WASHINGTON — Division staff and the units that support brigade operations will be getting dirty.
Exercises where a commander can simply simulate a water resupply or fueling station for long-range helicopter assaults are great for planning but miss the realities of actual fighting — weather, downed vehicles and the hands-on skills of individual soldiers.
Simulations help but can hardly predict or provide the “friction” of actual combat, or even some aspects of training, Gen. Andrew Poppas, head of Army Forces Command told Army Times.
“That’s a dynamic you have to refine only in the dirt,” Poppas said.
The potential threat of fights with advanced militaries, like those of Russia and China, whose battlefield capabilities far exceed the terrorist organizations that dominated the past two decades, has shifted the principal tactical focus from the brigade to the division.
“We didn’t fight that fight for the last 20 years,” Poppas said. “We trained it. I was a division commander, and we did division Warfighters. Now it’s going to be a divisional fight, so we have to build that level of competence.”
And the combat training centers, such as the National Training Center at Fort Irwin, California, or the Joint Readiness Training Center at Fort Johnson, Louisiana, have been long-standing stress tests for brigades. They’ll be undergoing modernization during the next decade in ways that will revamp realistic peer adversary training, giving commanders threats they’ve never faced.
But those centers are built for brigades, not divisions. For comparison, a single brigade holds between 3,000 to 5,000 soldiers depending on its configuration. A division carries three times that number, with 10,000 to 15,000 soldiers in its ranks.
But beyond size and numbers, the division holds assets, such as electronic warfare gear, cyber experts, and satellite-driven reconnaissance and communication, that brigades need to access.
“Part of that is they’re fighting in domains they didn’t previously fight — space, cyber, [special operations forces] integration,” he said. “The Warfighter is great for the divisions to refine their staff competencies.”
The 101st Airborne Division has twice put the entire division into the field, with their logistical support units for nearly a month, Poppas said. Though they couldn’t run cyber or electronic warfare systems because those would disrupt civilian networks, they could practice moving gear, supplies and troops around.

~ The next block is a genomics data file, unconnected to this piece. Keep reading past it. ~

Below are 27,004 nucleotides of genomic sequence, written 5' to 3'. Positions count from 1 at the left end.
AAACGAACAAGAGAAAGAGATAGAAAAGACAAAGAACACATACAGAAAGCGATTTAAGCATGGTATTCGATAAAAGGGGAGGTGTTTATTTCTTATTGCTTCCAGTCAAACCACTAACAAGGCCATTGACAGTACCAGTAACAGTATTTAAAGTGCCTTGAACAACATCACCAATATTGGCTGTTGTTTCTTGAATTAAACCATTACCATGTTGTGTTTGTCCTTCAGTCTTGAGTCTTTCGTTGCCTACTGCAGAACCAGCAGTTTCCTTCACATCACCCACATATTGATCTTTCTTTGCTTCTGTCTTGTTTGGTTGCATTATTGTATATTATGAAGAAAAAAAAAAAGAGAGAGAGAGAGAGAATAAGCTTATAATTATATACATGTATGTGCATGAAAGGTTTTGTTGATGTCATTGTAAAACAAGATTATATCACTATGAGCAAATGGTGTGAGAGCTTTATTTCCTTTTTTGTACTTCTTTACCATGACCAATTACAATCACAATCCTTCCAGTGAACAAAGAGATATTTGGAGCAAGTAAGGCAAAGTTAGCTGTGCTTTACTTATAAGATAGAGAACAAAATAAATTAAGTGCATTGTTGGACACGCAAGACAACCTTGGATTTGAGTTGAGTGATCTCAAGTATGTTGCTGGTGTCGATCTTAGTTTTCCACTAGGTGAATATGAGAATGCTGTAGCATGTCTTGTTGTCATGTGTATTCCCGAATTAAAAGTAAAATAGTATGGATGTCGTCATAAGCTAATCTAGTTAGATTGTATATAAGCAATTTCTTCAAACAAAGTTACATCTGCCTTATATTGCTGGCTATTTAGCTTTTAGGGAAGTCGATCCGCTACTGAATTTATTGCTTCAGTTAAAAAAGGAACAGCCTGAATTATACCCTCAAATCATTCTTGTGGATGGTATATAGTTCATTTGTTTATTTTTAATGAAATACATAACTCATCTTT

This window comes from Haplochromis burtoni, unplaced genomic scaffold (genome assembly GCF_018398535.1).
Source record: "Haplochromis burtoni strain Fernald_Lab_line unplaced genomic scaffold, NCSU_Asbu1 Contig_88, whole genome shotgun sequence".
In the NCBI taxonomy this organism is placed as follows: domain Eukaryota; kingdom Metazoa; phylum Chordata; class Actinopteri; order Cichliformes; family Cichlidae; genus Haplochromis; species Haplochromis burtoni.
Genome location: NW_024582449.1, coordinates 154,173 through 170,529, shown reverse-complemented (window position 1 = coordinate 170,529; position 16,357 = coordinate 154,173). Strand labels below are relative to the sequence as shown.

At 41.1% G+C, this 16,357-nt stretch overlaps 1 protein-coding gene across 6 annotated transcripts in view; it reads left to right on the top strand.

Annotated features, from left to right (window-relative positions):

On the first go, not everything went smoothly.
One of the units ran out of water and they needed an emergency resupply. In a simulation, a commander would simply hit a button and problem solved. But in the real world, commanders found out that not all the trucks were ready to roll, and they had to go find water to get it to actual thirsty soldiers, Poppas said.
The same is true for combat roles. With a division fighting the battle, the ranges are father and the responsibilities broader than they’ve been in recent years.
An example Poppas shared involved a division planning air attacks at distances greater than 75 miles. That will require refueling, which requires a forward arming and refueling point.
Again, in a simulation, that means checking a box on a computer screen and, voila, a FARP is in place and operating smoothly. But in reality, the commander must decide whether to put that unit into position before or after the helicopters reach their objective.
Put it in early, and it could be spotted and struck. Put it in too late, and helicopters are hovering while low on fuel and ammunition.
And does your FARP unit have enough soldiers to run it? Do they know how to conduct the FARP? Are the actual pilots getting shot at?
It makes a difference. While that part is simulated, it is done so while in flight, not on paper or a screen.
“Setting up the flight profile for the pilots today [is] very different than Afghanistan,” Poppas said.
Those kinds of considerations make the planning part of the division Warfighter exercises, which are largely simulated, more concrete for the division staff that manages all these assets. They’ve got to respond to the demands flowing up from the battalions and brigades while also coordinating everything on a tight time schedule.
“That’s what allows you to build tempo, is the speed in which you can execute multiple battles, and multiple battles turn into a campaign,” Poppas said.
The next steps will involve overlaying an Army corps staff atop the division so that the corps and division staff will also coordinate on a much larger battlefield.
And that’s happening at a warfighter scheduled for January, Poppas said.
Todd South has written about crime, courts, government and the military for multiple publications since 2004 and was named a 2014 Pulitzer finalist for a co-written project on witness intimidation. Todd is a Marine veteran of the Iraq War.